Herb's signal might be misinterpreted here on the Road Rage Expressway.
Multiple flashes of High Beam lights usually communicates impatience and aggression; it is usually accompanied by tailgating if the lights alone do not get the offending lead car to move aside and allow the aggressor to pass.

My Honda Odyssey does not have daytime running lights.
My friend's Toyota Avalon, (which she allows me to drive), allows the daytime running lights to be manually overridden.
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Old 06-26-2007, 10:38 PM   #10
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To change subject a bit.I really appreciate having to use daytime running lights .Its one of the best safety items i have seen for daily driving.
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Old 06-26-2007, 11:14 PM   #11
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To change subject a bit.I really appreciate having to use daytime running lights .Its one of the best safety items i have seen for daily driving.

And no more dead batteries from forgetting to turn them off if it's sunny after a rain or lighter than when you turned them on.

By the way, who is this guy?
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Old 06-26-2007, 11:20 PM   #12
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Hes my Buddy
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Old 06-27-2007, 08:24 AM   #13
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Are there any other actions people can take to promote good driving?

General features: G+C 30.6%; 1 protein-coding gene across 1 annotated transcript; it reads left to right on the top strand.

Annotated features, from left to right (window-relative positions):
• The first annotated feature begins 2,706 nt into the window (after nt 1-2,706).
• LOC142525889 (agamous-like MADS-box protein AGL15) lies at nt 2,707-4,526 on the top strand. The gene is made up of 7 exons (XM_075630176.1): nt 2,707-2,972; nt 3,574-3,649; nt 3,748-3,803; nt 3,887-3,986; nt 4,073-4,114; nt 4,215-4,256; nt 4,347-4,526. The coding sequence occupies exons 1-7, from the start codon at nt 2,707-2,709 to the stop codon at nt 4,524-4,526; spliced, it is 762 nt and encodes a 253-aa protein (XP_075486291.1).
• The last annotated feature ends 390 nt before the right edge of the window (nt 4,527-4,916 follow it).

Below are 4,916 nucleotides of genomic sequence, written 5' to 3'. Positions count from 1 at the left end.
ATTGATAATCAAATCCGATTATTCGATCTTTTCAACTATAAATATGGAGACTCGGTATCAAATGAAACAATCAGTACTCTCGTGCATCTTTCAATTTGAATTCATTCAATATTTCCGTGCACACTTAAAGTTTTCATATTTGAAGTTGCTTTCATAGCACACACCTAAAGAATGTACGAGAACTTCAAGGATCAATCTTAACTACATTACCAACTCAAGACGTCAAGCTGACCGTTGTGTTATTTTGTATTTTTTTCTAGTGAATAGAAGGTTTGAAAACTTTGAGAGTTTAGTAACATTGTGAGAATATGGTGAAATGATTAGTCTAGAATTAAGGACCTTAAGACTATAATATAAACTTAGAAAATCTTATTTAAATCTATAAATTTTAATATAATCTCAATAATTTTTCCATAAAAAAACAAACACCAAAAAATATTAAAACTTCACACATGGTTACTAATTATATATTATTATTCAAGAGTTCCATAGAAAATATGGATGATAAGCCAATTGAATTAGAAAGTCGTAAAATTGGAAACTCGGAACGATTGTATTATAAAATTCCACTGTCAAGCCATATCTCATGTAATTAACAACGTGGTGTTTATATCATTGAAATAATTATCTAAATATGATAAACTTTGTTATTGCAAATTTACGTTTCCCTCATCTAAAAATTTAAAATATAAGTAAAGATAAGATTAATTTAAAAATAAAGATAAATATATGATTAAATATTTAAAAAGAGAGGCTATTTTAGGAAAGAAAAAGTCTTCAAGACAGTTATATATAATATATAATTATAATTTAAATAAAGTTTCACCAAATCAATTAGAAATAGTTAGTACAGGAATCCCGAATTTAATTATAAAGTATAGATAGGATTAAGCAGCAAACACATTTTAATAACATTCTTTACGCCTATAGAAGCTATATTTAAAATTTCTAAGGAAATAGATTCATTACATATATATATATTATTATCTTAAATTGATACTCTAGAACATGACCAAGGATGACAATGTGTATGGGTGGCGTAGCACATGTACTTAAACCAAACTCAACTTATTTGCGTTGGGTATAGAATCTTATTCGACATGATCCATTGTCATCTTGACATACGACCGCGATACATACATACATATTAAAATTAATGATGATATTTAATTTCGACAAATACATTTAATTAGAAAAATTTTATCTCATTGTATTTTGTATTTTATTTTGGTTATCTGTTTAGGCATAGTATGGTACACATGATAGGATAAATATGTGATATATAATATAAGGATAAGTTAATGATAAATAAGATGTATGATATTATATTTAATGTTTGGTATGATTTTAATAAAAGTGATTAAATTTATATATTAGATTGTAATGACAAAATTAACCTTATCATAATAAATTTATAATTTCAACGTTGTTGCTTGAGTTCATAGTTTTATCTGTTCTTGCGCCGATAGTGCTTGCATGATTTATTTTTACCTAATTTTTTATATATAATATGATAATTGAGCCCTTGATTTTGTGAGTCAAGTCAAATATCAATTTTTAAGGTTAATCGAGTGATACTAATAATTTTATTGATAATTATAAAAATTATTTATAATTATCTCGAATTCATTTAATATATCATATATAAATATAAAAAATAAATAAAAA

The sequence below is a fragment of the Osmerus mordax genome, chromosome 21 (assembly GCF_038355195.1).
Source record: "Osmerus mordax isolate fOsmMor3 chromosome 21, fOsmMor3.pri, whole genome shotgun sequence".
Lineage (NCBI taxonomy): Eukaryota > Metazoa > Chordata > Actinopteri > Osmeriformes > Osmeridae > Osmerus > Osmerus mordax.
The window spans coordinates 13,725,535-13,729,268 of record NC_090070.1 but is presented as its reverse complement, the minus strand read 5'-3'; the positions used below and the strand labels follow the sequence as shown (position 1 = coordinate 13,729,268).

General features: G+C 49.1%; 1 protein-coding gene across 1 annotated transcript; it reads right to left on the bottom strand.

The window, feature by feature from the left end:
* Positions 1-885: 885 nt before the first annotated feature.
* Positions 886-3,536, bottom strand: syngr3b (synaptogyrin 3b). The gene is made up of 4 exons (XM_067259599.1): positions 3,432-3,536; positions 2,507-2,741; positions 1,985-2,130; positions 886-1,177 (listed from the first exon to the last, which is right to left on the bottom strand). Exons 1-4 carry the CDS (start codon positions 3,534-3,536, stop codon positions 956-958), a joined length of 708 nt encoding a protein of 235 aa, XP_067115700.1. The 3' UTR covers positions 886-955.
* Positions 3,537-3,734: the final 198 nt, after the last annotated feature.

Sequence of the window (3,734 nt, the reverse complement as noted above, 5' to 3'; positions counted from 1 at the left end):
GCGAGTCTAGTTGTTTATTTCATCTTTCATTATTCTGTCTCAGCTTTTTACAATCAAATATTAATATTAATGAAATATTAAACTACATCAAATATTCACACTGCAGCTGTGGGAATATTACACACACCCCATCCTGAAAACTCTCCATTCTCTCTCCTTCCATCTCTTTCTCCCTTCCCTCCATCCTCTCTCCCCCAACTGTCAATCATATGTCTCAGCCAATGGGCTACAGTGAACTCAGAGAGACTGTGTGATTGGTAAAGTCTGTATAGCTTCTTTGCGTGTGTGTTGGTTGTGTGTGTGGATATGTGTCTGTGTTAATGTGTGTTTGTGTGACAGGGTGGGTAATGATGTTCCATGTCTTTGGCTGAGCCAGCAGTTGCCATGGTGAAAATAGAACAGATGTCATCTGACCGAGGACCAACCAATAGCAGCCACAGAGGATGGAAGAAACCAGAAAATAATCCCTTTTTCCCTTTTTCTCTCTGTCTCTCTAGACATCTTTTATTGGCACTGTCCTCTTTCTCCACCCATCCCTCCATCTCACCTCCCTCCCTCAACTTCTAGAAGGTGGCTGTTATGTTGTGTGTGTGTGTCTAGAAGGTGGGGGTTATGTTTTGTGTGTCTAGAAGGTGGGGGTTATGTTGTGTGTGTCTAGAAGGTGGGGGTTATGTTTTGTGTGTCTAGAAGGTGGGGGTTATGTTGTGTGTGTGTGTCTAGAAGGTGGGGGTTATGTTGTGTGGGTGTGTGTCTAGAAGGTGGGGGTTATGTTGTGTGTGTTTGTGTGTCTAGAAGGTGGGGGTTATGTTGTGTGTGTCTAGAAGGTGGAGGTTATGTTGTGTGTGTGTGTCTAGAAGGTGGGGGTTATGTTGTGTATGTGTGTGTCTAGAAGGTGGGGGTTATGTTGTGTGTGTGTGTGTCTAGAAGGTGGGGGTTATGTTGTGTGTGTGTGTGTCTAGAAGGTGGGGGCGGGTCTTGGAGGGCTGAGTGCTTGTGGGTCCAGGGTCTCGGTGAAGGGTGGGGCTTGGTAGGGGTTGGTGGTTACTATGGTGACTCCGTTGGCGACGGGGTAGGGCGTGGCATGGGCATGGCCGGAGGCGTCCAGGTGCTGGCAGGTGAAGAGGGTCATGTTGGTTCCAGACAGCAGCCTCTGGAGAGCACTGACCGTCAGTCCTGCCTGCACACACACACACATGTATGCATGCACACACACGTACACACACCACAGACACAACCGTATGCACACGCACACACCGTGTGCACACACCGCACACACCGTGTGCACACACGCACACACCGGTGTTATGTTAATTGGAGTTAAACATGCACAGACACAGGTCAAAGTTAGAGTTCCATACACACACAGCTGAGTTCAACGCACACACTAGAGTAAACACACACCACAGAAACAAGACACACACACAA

Yes. Keep both hands on the wheel. Stay focused. [b]STOP for coffee and/or snacks. [b]STOP for cell phone use. Too many people have been killed by multi-tasking drivers. Driving a couple of tons of hardware at highway speeds is too dangerous to be a part-time activity.
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Old 06-27-2007, 10:11 AM   #14
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Herb's signal might be misinterpreted here on the Road Rage Expressway.
Multiple flashes of High Beam lights usually communicates impatience and aggression; it is usually accompanied by tailgating if the lights alone do not get the offending lead car to move aside and allow the aggressor to pass.
I knew I let my passport expire for good reason. :-)

Around here blinking highbeams are used for all kinds of things:

(1) hey buddy, you forgot to turn your highbeams off when you came around the curve and saw me.

(2) hey buddy, you're about to pass by a "kojak with a kodak"

(3) Mr. Truck Driver, I cordially invite you into the lane in front of me, at your convenience. Have a nice day.

The way we get slowpokes out of the fast lane is to pull up behind them, at a respectable distance, and put our left blinkers on... Works about 75% of the time (the other 25% are those who assert that 'speed limit' means 'upper bounds' and as tax payers, they have an equal right to any and every lane at any speed up to and including the 'speed limit').